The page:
Skeptical comments

Posted in: Social media sites have become a phenomenal means of communication for hate groups, conspiracy theorists and deranged individuals and groups. Do you agree with this statement? See in context

It may be useful to consider individual susceptibility in this discussion. I would point to a reasoned study in 2020 that talked about susceptibility to social influence as a key metric in understand the degree of influence that social platforms have in the real world. Two Swiss researchers found that susceptibility to normative influence, in particular, predicts how users of platforms will conform their behaviors to that seen on the platform, particularly regarding buying, voting, or visiting what other users post. The authors, appropriately enough, urge education and awareness of potential susceptibility of individuals in different situations and scenarios, and to provide some strategies to resist the allure of what is acknowledged to be sophisticated psychological targeting in a marketplace of ideas and concepts. I see little difference between being a smart and savvy shopper in the market, and being a smart and savvy consumer over all things the Internet. In short, I feel that what I read and give any weight to, is (and always has been) up to me. . Overall, a good read for the weekend.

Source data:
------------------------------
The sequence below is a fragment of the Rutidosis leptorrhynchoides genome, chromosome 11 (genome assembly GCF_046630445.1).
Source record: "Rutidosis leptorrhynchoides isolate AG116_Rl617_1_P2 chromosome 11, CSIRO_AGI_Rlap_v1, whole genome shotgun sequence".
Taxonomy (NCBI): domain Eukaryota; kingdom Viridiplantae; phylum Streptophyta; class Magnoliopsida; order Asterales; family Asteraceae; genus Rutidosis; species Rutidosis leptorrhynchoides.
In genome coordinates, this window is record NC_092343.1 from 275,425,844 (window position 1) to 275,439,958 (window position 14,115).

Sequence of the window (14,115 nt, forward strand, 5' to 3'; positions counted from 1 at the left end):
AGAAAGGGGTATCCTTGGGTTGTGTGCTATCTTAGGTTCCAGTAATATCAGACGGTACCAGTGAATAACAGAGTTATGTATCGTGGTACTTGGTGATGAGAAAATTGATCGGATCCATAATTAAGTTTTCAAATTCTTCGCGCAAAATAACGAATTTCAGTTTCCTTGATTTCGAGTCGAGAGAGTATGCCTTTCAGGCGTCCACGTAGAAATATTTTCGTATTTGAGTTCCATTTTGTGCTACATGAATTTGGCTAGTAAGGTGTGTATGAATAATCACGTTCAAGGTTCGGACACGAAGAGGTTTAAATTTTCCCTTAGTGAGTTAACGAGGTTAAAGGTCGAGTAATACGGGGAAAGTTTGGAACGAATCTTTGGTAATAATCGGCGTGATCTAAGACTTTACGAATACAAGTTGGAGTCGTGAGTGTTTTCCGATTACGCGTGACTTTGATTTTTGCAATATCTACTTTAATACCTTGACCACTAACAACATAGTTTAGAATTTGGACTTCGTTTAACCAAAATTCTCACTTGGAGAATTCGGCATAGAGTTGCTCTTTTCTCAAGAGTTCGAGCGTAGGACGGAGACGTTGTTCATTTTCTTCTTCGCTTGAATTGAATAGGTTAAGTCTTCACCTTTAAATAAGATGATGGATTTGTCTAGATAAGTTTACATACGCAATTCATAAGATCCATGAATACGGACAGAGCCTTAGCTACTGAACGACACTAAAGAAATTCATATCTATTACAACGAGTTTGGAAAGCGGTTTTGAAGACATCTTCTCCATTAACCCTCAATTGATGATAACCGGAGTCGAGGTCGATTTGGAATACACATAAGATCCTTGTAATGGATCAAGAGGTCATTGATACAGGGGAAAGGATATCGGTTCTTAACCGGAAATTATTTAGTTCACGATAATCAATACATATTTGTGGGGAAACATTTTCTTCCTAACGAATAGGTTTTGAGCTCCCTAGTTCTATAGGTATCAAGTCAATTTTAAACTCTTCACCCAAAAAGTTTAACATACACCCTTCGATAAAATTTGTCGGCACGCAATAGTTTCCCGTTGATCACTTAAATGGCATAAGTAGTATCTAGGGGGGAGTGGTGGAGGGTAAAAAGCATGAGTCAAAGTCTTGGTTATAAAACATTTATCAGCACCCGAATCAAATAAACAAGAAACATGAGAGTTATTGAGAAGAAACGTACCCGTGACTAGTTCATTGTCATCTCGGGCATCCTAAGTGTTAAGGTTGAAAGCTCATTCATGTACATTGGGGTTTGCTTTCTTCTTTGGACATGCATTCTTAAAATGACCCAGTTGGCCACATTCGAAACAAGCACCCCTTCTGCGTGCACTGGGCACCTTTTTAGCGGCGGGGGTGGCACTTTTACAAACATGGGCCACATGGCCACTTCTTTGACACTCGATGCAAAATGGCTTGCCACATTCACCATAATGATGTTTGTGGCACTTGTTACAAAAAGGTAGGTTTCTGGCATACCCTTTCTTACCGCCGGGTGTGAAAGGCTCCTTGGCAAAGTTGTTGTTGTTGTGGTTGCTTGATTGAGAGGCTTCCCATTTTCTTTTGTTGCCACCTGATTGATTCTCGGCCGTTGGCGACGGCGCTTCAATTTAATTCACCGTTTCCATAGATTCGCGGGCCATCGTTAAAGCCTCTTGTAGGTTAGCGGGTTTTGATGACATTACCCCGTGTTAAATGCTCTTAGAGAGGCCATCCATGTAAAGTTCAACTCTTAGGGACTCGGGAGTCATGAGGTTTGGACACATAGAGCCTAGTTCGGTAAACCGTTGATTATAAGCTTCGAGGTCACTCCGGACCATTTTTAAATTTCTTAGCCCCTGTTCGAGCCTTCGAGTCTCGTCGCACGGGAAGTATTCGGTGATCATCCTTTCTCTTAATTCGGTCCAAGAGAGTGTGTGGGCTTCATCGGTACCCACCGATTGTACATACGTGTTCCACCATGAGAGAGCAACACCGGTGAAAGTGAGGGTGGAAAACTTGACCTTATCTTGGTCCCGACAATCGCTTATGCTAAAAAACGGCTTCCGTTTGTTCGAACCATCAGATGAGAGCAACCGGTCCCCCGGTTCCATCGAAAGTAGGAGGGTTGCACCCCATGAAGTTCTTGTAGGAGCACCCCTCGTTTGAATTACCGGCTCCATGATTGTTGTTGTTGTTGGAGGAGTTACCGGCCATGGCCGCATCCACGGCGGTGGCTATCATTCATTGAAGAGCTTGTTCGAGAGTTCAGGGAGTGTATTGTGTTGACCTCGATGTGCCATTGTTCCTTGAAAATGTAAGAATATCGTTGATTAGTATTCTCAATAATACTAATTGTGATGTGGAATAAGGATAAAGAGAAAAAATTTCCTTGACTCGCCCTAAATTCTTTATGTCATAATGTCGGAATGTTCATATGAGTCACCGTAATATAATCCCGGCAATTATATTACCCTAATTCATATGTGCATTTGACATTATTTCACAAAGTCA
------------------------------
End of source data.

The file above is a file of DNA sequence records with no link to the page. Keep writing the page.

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Posted in: New technology installed beneath Detroit street can charge electric vehicles as they drive See in context

For readers interested in what happened to the National City Lines, and the decline and fall of the LA streetcars, and how the principal investors in National City Lines "engaged in an “aggressive campaign” to sell public transportation equipment to companies that were otherwise reluctant to purchase it," I would recommend an excellent writeup, entitled Did a conspiracy really destroy LA’s huge streetcar system? ( Not nearly as interesting or sensational, but then again, reality often is.

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Posted in: Kishida pledges at climate summit to phase out coal-fired power See in context

At the same time, Reuters told us just this past week that China, in the third quarter of this year, has permitted more new coal-fired plants than in all of 2021 combined. Plus, more than 95% of all global coal plant capacity that began construction this year was in China. And that their coal-fired power capacity is on track to rise by more than 200 GW by the end of the decade, which will be more than all of the power capacity currently in Canada. And coal-fired power makes up about 70% of their current emissions (not counting emissions from other coal usage, such as steel production). Added to all of this, two months ago their climate envoy told diplomats that their energy security concerns meant that phasing out fossil fuels was "unrealistic". China is heading in the wrong direction, and resulting in more harm for the rest of the world.